Looking Ahead: A couple road games against beatable teams for the Trojans, although I’m thinking that these games would be far more appealing on the gridiron than on the hardwood: USC at Nebraska on Saturday, then USC at TCU on Monday.

10. Oregon State (2-2): Well, I guess there’s a bright side here. Last season Oregon State welcomed Seattle, a Division I Independent, into Corvallis and head coach Cameron Dollar and his team drilled the Beavers by 51 points. This year Oregon State repaid Seattle’s kindness with a trip to their place and only lost by three. So, the Beavers are a lot better this year, right? In fact, Oregon State had the powerful Redhawks on the ropes midway through the second half, the scrappy Beavs up 10 with just 10 to play, before the inevitable happened and Seattle turned on the juice and pulled away with a 20-5 run. Oregon State made one final stand, and actually had a chance to send the game to overtime, but senior Calvin Haynes had the ball knocked out of his hands before he could attempt the game-tying three. What a wonderful victory it could have been for the David from small-town Corvallis to storm into Goliath’s lair in big-city Seattle and slay the might giant, but it was not to be. The sad part is, that’s probably not the worst loss for the Beavers this season, as a few nights later, they lost at home to Texas Southern, a team that Oregon drilled by 23. It’s going to be a long season for Craig Robinson. It’s a good thing he’s got friends in high places.

Looking Ahead: The Beavers head to Washington, D.C. for a matchup with Howard. Hopefully the Beavers can beat Howard. I mean, he’s just one guy, right?

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RTC 2010-11 Impact Players: National Wrap-Up

Posted by rtmsf on November 8th, 2010

Over the past month-plus, we’ve been presenting our RTC Impact Players for the 2010-11 season. From coast to coast and the Canadian border down to Mexico, we’ve selected the sixty players nationally who we believe will have the most impact on the game this year.  Each of the ten geographic regions was allotted five “starters” and a “sixth man,” an artificial construct that was easy to fill in some areas while much more difficult in some of the others.  In case you’ve missed the series along the way, this post will serve as your wrap-up.  We’re rank-ordering the ten “teams” by geographic region and list some of the near-miss players in each one.  Each regional post has a much more extensive writeup on each player chosen, so be sure to click on its respective link if you’re looking for additional information.  Here’s the view of the 2010-11 college basketball world from 500,000 feet.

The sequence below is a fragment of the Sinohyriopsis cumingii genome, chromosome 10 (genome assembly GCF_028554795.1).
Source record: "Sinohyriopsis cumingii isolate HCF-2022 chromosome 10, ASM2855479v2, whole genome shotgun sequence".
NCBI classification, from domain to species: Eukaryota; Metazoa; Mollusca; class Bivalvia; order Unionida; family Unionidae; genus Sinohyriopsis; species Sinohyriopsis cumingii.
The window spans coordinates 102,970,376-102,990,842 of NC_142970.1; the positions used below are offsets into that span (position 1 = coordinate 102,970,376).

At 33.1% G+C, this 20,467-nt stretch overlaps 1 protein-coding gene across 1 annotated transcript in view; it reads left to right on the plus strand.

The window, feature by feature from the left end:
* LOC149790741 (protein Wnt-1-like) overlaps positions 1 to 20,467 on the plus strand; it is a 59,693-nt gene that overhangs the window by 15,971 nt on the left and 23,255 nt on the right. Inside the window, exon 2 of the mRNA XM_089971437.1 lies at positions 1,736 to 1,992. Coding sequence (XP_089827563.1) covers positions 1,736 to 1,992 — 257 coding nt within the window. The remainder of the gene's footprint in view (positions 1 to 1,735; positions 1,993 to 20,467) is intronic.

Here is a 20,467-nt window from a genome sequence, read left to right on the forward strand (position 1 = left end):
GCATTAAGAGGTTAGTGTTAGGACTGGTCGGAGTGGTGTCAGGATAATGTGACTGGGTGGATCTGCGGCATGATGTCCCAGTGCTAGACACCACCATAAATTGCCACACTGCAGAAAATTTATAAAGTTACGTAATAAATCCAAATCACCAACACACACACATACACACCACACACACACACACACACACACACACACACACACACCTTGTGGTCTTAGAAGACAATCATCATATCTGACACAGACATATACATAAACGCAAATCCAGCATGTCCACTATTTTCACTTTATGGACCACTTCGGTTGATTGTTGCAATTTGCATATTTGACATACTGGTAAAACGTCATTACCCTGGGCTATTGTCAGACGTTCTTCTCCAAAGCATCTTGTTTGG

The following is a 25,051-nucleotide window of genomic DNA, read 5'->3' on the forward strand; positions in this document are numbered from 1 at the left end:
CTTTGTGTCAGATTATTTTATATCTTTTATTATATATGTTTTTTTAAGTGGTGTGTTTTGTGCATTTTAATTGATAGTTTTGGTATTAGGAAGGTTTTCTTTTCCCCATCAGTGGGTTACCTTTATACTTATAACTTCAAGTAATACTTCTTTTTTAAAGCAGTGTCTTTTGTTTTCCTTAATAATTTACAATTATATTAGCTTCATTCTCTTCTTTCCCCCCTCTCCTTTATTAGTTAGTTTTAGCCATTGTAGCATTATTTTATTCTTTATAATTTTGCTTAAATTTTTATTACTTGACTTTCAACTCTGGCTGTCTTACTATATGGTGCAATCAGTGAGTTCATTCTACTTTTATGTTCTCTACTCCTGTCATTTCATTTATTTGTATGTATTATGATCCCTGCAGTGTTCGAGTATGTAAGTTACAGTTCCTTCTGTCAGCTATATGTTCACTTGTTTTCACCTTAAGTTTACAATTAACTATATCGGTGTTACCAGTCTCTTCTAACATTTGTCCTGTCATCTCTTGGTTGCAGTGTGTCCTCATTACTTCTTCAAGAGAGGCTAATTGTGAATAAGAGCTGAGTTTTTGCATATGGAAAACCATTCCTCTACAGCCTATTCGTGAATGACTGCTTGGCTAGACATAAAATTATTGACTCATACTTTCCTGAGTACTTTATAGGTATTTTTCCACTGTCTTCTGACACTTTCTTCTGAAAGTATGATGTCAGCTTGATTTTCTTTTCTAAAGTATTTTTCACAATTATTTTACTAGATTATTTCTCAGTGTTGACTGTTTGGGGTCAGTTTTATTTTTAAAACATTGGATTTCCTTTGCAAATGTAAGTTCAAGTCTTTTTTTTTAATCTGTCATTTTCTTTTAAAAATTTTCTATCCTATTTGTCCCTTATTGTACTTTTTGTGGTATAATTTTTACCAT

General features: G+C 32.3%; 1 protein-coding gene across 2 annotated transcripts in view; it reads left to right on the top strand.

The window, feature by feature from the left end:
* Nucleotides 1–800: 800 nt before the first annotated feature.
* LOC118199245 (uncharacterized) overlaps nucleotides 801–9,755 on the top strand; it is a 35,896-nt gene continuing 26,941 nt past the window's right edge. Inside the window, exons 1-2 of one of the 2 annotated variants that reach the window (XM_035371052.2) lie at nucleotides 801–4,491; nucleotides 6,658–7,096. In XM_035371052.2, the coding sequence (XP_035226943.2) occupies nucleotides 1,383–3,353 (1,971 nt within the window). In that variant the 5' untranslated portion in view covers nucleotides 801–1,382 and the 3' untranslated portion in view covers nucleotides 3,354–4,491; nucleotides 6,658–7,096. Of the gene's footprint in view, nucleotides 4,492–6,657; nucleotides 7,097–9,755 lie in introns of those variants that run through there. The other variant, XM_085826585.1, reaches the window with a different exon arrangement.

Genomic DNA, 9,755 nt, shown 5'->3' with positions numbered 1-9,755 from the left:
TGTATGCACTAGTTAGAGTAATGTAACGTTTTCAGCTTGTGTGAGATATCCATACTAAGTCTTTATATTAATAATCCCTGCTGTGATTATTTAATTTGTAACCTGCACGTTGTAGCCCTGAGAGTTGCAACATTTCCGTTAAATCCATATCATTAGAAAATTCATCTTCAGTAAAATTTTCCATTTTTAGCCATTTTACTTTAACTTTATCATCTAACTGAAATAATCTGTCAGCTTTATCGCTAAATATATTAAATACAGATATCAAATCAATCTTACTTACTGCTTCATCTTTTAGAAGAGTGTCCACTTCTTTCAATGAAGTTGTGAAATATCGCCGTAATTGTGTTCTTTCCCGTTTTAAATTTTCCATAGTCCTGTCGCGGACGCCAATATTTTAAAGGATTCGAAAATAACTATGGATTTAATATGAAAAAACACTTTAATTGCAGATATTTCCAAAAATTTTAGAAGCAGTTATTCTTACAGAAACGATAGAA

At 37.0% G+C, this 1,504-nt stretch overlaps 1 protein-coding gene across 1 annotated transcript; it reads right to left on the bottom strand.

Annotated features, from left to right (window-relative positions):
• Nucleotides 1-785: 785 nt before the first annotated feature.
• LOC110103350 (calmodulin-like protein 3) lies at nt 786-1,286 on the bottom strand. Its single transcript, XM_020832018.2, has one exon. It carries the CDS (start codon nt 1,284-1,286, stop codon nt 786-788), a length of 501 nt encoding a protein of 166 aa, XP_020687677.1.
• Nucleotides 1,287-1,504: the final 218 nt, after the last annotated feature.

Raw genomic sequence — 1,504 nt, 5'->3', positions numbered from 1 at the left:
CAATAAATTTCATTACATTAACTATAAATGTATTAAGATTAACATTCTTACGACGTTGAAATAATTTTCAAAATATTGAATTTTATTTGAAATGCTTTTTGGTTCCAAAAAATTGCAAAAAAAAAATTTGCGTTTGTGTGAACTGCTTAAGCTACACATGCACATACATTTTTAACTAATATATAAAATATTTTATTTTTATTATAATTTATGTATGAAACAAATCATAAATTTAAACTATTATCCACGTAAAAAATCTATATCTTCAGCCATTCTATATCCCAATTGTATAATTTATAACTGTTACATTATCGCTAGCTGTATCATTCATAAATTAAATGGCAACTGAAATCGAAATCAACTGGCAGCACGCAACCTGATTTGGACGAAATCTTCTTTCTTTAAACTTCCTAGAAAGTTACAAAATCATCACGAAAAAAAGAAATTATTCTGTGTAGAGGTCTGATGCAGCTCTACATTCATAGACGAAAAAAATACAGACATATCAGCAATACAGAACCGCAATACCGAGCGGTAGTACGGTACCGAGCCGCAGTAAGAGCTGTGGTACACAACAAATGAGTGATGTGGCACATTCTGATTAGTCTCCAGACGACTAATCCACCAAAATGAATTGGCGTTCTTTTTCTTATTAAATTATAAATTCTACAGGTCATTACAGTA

The 2010-11 RTC Impact Players Map

The Ten Regions

(* denotes current injury, suspension or ineligibility)

1. Lower Midwest Region (OH, IN, IL). Wow, and imagine if Robbie Hummel hadn’t gotten hurt.  Another group of first-rounders has everything, but what really sets this team apart is the inside dominance that Sullinger and Johnson can impose.  There isn’t a region on our list this year that would be able to stay out of foul trouble against those two, especially with the heady play of Mack, McCamey and Moore finding the big men in the right spots time and time again.  It’s no coincidence that the nation’s best conference — the Big 10 — has its footprint located here.

  • Shelvin Mack, G, Butler
  • E’Twaun Moore, G, Purdue
  • Chris Wright, F, Dayton
  • Jared Sullinger, F, Ohio State
  • JaJuan Johnson, C, Purdue
  • Demetri McCamey, G, Illinois (6th)

Near Misses: William Buford, Ohio State; Maurice Creek, G, Indiana; John Shurna, Northwestern

2. South Atlantic Region (VA, NC, SC). Obviously, if you can’t find a space for a likely all-american like Nolan Smith, this is a sick team.  Its only weakness is that other than Tracy Smith, it is extremely perimeter-oriented.  Granted, nobody can put a more talented five on the floor, but if a team like the above can pound the ball inside on them, that could make the difference.

  • Kyrie Irving, G, Duke
  • Malcolm Delaney, G, Virginia Tech
  • Kevin Anderson, G, Richmond
  • Harrison Barnes, F, UNC
  • Kyle Singler, F, Duke
  • Tracy Smith, F, NC State (6th)

Near Misses: Nolan Smith, Duke; Andrew Goudelock, College of Charleston

3. Plains/Mountains Region (KS, CO, WY, OK, TX). This is a ridiculously talented region, with first-rounders everywhere on the floor.  The only possible issue would be who would be willing to sacrifice for the betterment of the team, but if Selby is eligible to run the show, we’re not sure there’s a much better group anywhere else in America.  This region is so strong we had to leave a high-major conference POY (Culpepper) off the team.  Wow.

  • LaceDarius Dunn*, G, Baylor
  • Jacob Pullen, G, Kansas State
  • Perry Jones, F, Baylor
  • Marcus Morris, F, Kansas
  • Cory Higgins, F, Colorado
  • Josh Selby*, Kansas (6th)

Near Misses: Alec Burks, Colorado; Gary Johnson, Texas; Randy Culpepper, UTEP

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RTC 2010-11 Impact Players – Southwest Region

Posted by rtmsf on November 1st, 2010